Maxx marches on with shin guards


* Tampa Bay Rays prospect C Maxx Tissenbaum (Toronto, Ont.) takes a moment from spring training to talk about catching. ….

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Canadian catcher, catching on
By Dario Passarelli
PORT CHARLOTTE, Fla. — Minor league prospect Maxx Tissenbaum is in the process of a full makeover, courtesy of the Tampa Bay Rays.

The Rays have taken a step-by-step approach in transforming the Toronto native from an infielder into a catcher, and the results are already starting to show.

In his first year, the Charlotte Stone Crabs catcher had a .992 fielding percentage and threw out 43% of those trying to steal.

“One of the first days I was here, our catching coach Paul Hoover said to me ‘Here’s the drill we are going to do’ and it was a little bare hand catch the ball drill,” said Tissenbaum. “If we can’t catch an underhand flip with our bare hand which is first grade level, how are we going to graduate from college and catch a 94 m.p.h. sinker, with a runner on third and two outs in the eighth inning, with their number three hitter at the plate.”

There was no ego at having to start at the basics, there was no angst in how this may look.

What the neophyte catcher realized was that the steady, gradual approach was the right choice as it was a step-by-step process he could engage in.

“How are we going to know how to call that (pitch),” said the student about that eighth inning scenario. “How are we going to know how to look for it, how are we going to know how to catch it if we haven’t already done first grade, second grade, third grade, fourth grade and graduated all the way up.”

The results can only get better with time for Tissenbaum, who is no stranger to hard work.

“There’s a video of me on YouTube (out of high school) as I had shovelled snow out of the batting cage,” said the left-handed hitter, while sitting at the Charlotte Sports complex. “There was four feet of snow at Vaughan Park and there I am taking batting practice.”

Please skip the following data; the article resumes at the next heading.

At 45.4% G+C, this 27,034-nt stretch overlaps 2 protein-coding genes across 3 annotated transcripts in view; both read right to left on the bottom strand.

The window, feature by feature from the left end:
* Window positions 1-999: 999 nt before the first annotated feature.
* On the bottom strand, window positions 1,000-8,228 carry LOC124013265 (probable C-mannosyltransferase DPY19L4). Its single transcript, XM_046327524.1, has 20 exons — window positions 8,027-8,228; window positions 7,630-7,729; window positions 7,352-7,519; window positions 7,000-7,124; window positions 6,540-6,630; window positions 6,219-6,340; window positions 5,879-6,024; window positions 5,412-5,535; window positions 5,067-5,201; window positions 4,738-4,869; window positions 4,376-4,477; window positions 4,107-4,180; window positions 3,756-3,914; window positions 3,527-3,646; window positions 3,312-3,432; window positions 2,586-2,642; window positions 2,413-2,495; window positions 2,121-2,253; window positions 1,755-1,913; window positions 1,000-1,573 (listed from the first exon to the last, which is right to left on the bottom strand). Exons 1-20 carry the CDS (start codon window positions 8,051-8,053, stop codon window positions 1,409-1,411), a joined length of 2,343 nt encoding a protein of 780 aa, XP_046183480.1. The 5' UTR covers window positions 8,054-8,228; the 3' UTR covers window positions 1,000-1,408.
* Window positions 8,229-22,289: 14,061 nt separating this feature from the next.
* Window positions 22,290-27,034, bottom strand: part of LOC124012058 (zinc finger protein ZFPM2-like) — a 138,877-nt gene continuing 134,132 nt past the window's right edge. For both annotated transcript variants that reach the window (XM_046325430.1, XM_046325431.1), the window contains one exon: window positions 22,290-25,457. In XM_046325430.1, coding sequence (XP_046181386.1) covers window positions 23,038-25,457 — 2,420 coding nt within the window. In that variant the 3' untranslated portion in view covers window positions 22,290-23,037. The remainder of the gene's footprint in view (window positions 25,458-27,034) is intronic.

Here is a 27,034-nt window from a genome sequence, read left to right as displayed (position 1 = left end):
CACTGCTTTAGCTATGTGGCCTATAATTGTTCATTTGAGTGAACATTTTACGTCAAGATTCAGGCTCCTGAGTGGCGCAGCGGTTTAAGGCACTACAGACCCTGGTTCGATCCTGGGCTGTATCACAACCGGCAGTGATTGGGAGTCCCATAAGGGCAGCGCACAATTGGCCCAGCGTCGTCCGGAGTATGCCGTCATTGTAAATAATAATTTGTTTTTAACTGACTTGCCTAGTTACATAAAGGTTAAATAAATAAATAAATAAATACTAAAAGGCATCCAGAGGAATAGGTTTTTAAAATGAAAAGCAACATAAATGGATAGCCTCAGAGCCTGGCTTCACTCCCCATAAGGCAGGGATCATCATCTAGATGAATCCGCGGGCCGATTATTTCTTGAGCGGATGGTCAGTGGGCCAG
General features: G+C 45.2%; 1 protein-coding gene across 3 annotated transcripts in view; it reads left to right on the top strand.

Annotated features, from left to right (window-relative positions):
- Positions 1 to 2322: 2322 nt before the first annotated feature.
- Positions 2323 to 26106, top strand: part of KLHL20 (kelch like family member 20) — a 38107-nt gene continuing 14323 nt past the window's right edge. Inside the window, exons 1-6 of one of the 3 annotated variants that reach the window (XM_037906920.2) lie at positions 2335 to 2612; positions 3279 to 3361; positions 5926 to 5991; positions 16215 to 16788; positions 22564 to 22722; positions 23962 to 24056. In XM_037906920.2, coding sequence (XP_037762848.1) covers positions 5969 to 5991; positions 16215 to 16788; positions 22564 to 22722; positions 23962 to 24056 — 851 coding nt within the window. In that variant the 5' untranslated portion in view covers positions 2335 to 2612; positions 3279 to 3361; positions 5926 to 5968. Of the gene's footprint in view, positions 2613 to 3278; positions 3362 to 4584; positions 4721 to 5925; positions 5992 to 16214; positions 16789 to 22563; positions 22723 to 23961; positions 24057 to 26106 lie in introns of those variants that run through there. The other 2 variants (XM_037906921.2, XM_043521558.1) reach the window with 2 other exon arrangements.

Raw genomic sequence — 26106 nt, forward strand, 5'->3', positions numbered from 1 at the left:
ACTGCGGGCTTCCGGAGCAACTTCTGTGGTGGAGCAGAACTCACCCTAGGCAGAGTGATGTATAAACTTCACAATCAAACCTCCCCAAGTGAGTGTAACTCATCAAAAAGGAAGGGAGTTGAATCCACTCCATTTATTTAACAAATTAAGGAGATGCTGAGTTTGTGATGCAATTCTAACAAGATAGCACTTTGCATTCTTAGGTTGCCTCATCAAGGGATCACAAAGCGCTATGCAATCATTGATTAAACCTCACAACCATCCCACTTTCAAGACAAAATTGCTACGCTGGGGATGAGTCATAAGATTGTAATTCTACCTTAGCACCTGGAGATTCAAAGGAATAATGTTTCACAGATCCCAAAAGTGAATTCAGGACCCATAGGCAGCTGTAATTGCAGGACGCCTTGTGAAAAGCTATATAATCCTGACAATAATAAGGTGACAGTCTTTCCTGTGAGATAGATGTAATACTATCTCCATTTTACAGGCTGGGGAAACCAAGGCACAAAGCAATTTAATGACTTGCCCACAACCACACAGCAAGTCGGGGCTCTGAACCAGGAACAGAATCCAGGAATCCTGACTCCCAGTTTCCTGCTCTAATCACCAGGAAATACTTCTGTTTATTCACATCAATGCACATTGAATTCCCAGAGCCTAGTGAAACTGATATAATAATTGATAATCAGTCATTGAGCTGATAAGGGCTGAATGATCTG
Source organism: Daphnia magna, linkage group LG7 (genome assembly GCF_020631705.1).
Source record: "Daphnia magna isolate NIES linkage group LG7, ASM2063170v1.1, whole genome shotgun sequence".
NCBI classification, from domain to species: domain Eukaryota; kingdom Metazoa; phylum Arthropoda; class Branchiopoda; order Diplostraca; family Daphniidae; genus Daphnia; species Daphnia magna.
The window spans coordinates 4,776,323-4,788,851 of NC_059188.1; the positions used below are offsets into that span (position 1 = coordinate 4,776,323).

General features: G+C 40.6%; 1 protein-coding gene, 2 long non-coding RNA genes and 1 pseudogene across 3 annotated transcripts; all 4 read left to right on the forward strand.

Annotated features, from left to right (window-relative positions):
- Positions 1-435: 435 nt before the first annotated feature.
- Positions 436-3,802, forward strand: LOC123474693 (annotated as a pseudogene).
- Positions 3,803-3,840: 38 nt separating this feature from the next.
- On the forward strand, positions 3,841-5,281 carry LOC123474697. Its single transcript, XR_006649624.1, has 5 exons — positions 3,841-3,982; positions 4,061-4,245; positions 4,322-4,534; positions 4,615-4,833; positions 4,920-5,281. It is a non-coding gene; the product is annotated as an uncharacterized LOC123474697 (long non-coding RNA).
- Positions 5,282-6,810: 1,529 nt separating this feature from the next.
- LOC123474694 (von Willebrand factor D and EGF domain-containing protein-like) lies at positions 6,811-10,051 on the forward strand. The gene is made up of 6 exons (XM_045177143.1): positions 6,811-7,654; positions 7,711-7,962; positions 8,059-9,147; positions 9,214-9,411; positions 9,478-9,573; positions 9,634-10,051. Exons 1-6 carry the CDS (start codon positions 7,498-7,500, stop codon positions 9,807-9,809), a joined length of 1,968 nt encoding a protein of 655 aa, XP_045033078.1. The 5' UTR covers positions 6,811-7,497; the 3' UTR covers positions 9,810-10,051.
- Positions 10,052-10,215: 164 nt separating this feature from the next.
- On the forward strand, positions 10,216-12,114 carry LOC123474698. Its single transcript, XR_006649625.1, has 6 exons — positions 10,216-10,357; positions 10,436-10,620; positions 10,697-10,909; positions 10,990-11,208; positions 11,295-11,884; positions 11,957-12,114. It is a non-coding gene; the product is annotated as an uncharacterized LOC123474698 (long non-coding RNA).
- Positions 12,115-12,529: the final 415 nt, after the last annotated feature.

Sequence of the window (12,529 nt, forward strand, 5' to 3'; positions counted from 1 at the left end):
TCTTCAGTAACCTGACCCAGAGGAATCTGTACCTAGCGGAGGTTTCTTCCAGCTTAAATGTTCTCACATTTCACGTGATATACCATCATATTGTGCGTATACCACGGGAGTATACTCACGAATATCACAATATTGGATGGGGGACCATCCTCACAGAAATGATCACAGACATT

Sitting behind the plate was never in his thoughts growing up as his dream was playing the infield.

Ever since he was in diapers and sat, literally, in his blue, red, and white regulation size Roberto Alomar glove, he was going to be a short stop or second baseman.

“It was always, I wanted to be shortstop for the Blue Jays,” said the 23 year old, who was originally drafted out of high school by Toronto in 2009. “Then it obviously evolved after I realized there is only one shortstop for the Blue Jays, only one shortstop for the Yankees.

“I just want to play in the big leagues.”

He was honoured to be drafted by his hometown team and one step closer to his dream, but the Toronto native who regularly went to Blue Jays games with his grandfather, knew it wasn’t the right time.

Turning the offer down was not a step back, but an opportunity for an education and started a systematic search for the best scholastic fit for the Tissenbaum family.

“My mom and I made two giant boards, one was ranking the baseball side of things and one was ranking the academic side.” the York Collegiate high school graduate said. “We tried to get as close to one, from the best baseball team and the best school I can find, with a number of other factors such as will I play, do I like the coach, do I like the city, am I too far from home, not far enough away.”

They chose the Stony Brook University Seawolves where he spent three years before being drafted by the San Diego Padres in 2012, only to be traded to Tampa Bay and his career as a catcher began.

Having to change positions at this late stage can be a knock to any youngster’s confidence, but to a man who is pursuing his dream, all it took was the right approach and he found it with the Rays.

“I found a huge, huge difference since I came over to Tampa Bay with the way that things are taught,” said the former second baseman.

Scott Harrigan
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